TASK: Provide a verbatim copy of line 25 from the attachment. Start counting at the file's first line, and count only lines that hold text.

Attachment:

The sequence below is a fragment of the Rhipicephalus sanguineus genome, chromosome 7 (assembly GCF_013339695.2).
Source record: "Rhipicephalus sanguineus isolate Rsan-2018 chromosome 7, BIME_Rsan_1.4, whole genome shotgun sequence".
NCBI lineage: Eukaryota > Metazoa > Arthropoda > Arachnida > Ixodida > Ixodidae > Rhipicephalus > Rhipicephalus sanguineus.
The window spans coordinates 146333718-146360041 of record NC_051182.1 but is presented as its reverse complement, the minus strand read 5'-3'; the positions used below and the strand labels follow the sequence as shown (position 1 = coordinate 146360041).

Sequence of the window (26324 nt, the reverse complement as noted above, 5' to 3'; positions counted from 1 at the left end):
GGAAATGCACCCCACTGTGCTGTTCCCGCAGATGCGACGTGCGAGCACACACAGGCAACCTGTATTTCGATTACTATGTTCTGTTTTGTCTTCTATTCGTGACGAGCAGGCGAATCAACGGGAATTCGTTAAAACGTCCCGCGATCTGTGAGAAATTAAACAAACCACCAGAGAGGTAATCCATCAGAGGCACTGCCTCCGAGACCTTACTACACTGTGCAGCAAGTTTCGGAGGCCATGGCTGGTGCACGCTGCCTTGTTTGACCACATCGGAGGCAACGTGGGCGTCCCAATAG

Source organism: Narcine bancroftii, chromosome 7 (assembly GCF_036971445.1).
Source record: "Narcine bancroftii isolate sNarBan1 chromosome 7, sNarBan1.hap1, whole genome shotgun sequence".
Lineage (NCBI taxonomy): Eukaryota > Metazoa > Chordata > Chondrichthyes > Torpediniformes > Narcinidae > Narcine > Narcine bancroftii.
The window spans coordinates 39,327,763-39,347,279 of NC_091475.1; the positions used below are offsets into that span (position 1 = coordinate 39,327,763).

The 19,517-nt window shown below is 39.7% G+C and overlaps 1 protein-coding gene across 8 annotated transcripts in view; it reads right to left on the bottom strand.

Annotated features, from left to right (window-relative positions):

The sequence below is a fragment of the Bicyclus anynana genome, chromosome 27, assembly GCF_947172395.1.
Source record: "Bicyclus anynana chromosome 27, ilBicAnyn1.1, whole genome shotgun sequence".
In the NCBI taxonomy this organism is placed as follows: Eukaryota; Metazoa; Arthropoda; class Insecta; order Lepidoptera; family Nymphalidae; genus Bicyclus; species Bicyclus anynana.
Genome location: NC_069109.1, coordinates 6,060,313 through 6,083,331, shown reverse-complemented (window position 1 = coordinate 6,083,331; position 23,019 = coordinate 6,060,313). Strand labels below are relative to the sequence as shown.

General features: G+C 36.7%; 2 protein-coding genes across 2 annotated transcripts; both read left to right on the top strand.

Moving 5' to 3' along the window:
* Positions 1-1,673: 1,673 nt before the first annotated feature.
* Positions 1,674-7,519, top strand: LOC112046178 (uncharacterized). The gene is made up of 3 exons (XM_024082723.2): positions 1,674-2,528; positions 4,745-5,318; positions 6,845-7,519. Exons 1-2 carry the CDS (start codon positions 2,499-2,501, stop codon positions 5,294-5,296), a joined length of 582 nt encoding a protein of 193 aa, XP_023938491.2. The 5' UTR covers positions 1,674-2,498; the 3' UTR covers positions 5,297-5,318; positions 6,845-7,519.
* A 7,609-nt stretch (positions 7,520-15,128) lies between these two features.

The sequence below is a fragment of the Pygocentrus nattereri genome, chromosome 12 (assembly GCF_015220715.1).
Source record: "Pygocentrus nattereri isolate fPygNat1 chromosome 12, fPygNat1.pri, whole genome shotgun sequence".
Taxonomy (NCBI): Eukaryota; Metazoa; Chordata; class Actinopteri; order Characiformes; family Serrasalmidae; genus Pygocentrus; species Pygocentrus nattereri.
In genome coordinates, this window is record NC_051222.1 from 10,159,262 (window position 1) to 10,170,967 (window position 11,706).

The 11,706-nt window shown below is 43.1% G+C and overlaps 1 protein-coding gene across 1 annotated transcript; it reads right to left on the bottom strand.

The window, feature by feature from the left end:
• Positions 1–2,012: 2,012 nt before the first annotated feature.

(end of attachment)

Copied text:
In genome coordinates, this window is record NC_051222.1 from 10,159,262 (window position 1) to 10,170,967 (window position 11,706).